Rapping, as it is commonly known, is also referred to as emceeing, MC-ing, spitting bars, or rhyming. Historically, it is believed that rapping is a form of expression embedded within ancient African culture and oral tradition.
Hip-hop isn’t just about music. Hip-hop is about dance, art, expression, pain, love, racism, sexism, broken families, hard times, overcoming adversity and the search for God. It’s a culture, a way of life, a language, a fashion, a set of values, and a unique perspective. Hip-hop is about trying to live out the American dream from the bottom up.
Hip-Hop culture is a unique phenomenon because it does incorporate and affect so many different cultures, ages and classes. In the early 1970’s the unnamed culture known today as “hip-hop” was forming in New York City’s ghettos. Each element in this culture had its own history and terminology contributing to the development of a cultural movement. The culture was identified in the early 1980’s when DJ Afrika Bambaataa named the dynamic urban movement, “hip-hop.” Since that time “hip-hop” has served as a powerful voice and form of expression for young black audiences and has evolved into a culture with its own language, style of dress and mindset. The hip hop culture envelops not only music but also fashion and dance.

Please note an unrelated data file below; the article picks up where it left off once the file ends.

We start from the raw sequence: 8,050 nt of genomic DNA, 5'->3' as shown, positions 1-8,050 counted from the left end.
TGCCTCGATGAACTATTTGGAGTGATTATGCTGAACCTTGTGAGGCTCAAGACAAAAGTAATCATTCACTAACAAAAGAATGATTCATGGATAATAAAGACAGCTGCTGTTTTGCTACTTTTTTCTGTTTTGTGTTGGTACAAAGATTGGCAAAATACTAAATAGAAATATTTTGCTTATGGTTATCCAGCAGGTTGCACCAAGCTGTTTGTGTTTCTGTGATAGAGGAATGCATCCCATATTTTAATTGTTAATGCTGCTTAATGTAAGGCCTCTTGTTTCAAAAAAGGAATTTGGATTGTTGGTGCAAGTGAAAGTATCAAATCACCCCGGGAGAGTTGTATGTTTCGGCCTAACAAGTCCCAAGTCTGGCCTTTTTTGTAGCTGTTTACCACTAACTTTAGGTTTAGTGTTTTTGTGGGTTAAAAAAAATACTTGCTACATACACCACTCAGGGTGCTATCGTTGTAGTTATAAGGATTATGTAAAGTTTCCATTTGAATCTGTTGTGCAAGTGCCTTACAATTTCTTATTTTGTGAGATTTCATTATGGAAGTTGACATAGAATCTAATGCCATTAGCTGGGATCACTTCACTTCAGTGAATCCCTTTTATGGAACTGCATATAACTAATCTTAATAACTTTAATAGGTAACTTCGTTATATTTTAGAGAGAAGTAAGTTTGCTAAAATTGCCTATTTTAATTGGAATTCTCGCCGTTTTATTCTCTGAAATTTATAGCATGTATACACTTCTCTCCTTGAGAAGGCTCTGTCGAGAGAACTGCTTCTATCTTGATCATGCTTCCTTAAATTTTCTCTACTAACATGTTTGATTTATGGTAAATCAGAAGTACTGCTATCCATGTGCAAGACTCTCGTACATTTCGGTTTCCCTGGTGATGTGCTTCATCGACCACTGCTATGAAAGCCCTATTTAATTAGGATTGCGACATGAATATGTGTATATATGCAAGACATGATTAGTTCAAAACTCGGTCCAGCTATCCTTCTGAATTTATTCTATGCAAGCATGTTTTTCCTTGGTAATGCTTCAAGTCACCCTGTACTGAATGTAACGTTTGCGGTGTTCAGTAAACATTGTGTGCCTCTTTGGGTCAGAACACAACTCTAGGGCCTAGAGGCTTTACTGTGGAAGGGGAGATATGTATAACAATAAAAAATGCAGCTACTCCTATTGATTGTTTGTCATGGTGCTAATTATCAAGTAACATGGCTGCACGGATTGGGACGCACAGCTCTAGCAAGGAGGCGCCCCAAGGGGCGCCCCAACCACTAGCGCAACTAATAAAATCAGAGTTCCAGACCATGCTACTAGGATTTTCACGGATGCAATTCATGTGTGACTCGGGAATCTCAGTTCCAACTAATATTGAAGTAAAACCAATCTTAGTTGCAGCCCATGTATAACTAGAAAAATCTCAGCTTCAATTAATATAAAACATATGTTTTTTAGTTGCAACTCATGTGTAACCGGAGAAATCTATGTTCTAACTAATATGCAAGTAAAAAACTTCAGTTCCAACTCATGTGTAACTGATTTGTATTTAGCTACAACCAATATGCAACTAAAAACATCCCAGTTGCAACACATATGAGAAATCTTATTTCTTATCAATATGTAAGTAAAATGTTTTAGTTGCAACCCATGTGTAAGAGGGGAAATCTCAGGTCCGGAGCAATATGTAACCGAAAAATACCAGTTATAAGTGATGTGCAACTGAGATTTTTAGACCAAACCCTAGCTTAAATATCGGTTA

What makes hip hop’s evolution is the range of flavor the culture has to offer and what “hip-hop heads” thrive on is individuality and creativity, which is never more apparent than in hip-hop fashion. In fact, hip hop fashion is one of the top clothing industries in the world today. It is claimed to have begun in the African American community but has spread quickly into being a truly universal style for people of all ethnicities and sexes and a lynch pin of hip hop culture. Hip hop fashion is preferred by various celebrities such as 50 cent, Puff Daddy, Ja Rule and Sean Combs. It is often satirized by comedians such as Ali G. Hip hop fashion is a visible element of hip hop culture.
The hip-hop culture is about twenty years old. Yes, it is more like a culture. Hip Hop is just not music it is far more than just music, lyrics and videos. There are many people, who even today think that hip-hop is just something about a Rap producers and artist.